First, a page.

11 January 2018

Danish Bridges: 5. Bryggebroen, Copenhagen

The previous four bridges in this series of posts have all been moveable bridges, and Bryggebroen ("Quay Bridge") doesn't break that trend.

Built in 2006, it connects two quaysides across the Copenhagen inner harbour, hence the imaginative name. The east side is mostly a residential area, with the Gemini Residence, apartments built around former grain silos, dominating the area immediately adjacent to the bridge. The west bank features offices, residences, and a large shopping mall.

The bridge was designed by Dissing + Weitling with Carl Bro as engineer. The contractor's engineer for the D&B phase was COWI. The 190m long bridge is a steel spine-beam structure, with the spine box dividing cycle and foot traffic. The structural form was a consequence both of the traffic segregation and the desire for a low construction depth from floor to soffit.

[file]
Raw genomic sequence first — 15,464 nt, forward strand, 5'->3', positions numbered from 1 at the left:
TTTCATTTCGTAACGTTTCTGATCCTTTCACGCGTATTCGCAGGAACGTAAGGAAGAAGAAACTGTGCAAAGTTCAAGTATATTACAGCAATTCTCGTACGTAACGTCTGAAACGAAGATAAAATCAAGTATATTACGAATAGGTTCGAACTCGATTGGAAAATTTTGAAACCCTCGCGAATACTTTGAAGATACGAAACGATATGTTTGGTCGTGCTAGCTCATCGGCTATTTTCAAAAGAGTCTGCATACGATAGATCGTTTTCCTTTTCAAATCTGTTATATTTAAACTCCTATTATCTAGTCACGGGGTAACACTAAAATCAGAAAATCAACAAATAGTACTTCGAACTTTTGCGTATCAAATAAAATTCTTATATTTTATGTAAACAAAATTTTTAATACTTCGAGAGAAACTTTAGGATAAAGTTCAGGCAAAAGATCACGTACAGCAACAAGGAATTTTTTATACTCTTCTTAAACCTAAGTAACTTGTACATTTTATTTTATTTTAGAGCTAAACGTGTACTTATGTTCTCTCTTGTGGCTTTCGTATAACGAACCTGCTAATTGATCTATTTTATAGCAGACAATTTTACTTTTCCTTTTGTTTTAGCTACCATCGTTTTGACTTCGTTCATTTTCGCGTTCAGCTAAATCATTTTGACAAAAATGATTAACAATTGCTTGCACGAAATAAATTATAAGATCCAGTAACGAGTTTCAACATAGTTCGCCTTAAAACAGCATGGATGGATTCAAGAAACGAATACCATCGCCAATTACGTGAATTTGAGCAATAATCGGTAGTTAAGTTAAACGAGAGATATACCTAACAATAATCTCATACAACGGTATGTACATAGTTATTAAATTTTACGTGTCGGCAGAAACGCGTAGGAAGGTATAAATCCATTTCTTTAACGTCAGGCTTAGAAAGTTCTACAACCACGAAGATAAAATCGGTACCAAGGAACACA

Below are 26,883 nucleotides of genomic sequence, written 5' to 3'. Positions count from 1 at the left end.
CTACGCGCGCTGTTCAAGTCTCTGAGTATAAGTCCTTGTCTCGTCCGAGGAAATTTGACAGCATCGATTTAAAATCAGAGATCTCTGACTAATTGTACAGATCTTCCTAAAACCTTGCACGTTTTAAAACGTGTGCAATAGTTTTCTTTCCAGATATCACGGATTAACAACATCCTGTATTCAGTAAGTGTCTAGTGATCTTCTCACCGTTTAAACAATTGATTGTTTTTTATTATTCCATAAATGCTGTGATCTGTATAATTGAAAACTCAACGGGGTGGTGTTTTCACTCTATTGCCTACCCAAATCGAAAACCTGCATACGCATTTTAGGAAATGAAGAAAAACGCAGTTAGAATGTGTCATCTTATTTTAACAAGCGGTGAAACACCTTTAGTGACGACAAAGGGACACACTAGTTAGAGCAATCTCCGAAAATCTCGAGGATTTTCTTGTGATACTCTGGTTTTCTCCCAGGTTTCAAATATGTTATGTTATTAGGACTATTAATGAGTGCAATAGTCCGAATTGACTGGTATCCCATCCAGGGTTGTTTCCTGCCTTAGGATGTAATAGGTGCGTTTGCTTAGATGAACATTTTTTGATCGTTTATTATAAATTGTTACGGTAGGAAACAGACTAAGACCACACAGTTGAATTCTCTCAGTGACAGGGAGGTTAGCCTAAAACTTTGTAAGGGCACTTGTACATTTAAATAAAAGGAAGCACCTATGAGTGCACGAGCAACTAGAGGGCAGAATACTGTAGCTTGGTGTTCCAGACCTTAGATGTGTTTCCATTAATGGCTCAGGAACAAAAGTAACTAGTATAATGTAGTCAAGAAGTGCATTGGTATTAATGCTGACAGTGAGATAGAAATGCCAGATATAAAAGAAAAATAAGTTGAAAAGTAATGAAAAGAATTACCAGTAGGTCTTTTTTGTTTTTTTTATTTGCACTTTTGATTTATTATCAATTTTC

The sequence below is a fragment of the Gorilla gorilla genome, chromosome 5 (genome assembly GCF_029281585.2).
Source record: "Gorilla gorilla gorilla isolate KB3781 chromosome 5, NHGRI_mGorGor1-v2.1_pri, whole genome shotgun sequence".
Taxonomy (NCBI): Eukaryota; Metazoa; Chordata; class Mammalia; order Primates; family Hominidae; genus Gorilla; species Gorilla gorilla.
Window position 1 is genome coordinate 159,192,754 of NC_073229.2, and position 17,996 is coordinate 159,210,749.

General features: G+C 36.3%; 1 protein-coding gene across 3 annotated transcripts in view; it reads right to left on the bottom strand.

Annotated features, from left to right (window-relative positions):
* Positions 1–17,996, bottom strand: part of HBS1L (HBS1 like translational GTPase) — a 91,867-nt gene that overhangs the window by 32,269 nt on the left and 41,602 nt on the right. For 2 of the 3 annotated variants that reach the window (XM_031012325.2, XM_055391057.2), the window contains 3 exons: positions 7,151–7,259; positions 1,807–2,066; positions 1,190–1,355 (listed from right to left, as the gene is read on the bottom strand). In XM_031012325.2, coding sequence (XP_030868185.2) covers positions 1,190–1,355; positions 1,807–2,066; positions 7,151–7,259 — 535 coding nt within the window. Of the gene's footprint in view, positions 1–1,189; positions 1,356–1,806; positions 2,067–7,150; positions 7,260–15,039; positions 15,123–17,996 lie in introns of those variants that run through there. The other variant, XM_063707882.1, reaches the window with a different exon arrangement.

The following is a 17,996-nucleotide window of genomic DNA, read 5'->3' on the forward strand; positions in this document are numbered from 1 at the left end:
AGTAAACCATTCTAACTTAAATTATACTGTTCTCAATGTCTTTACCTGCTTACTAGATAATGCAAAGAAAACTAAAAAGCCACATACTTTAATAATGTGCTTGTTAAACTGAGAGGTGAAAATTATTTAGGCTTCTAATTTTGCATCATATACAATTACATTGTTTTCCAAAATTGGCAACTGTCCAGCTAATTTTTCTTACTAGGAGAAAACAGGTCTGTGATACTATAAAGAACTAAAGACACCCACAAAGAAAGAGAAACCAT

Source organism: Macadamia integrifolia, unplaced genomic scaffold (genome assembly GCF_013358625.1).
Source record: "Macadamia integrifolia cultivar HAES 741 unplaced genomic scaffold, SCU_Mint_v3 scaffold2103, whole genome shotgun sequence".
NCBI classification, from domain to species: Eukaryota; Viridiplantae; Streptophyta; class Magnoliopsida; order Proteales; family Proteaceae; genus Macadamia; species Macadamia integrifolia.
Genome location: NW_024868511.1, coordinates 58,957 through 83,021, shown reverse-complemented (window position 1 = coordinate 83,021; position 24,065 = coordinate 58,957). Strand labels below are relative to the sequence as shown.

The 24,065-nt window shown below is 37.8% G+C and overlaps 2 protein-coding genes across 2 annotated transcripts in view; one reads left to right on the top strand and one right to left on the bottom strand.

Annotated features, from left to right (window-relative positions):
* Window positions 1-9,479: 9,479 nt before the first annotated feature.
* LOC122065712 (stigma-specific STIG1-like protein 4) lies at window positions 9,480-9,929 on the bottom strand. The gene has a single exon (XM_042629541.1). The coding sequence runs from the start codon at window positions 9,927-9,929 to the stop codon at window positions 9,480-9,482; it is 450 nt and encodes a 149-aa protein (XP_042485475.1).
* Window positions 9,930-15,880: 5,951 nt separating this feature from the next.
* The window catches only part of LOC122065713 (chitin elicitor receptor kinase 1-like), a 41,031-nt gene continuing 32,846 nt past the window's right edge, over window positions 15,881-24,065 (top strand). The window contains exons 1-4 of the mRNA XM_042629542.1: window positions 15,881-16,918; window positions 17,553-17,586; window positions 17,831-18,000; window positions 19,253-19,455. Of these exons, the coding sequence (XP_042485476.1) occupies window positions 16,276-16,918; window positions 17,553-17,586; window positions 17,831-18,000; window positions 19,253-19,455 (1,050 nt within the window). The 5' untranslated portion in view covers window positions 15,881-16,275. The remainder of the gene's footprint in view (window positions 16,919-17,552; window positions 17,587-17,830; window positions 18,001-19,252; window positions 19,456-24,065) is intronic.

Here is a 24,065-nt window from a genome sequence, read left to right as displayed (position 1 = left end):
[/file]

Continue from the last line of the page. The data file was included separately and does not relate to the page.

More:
The opening element is an asymmetric swing span (44m navigation span and 23m back span). Deep boxes sag below the walkway floor to provide sufficient strength and stiffness, and the pivot is tucked away between two sides of the box. As with the similar arrangement on the Inderhavnbroen, it is visually massive, and out-of-keeping with the rest of the bridge.

The designers acknowledge that this was never meant to be an "iconic" structure, but given its prominent position, I think too little effort was made to render it visually attractive. The piers are thin tubular trestle legs, which feel awkward next to the width and scale of the bridge deck.

The spine beam, particularly seen up close, is lengthy and somewhat morose. I'm puzzled as to why nothing was done to prevent people walking, skating or riding along its top: perhaps these things simply don't happen in sober Copenhagen.

Further information:
  • Google maps
  • Wikipedia
  • Structurae
  • Non-iconic footbridges (Jensen, Footbridge 2008)
  • Rethinking Cities (Trojaborg, Jensen and Henriksen, Footbridge 2017)

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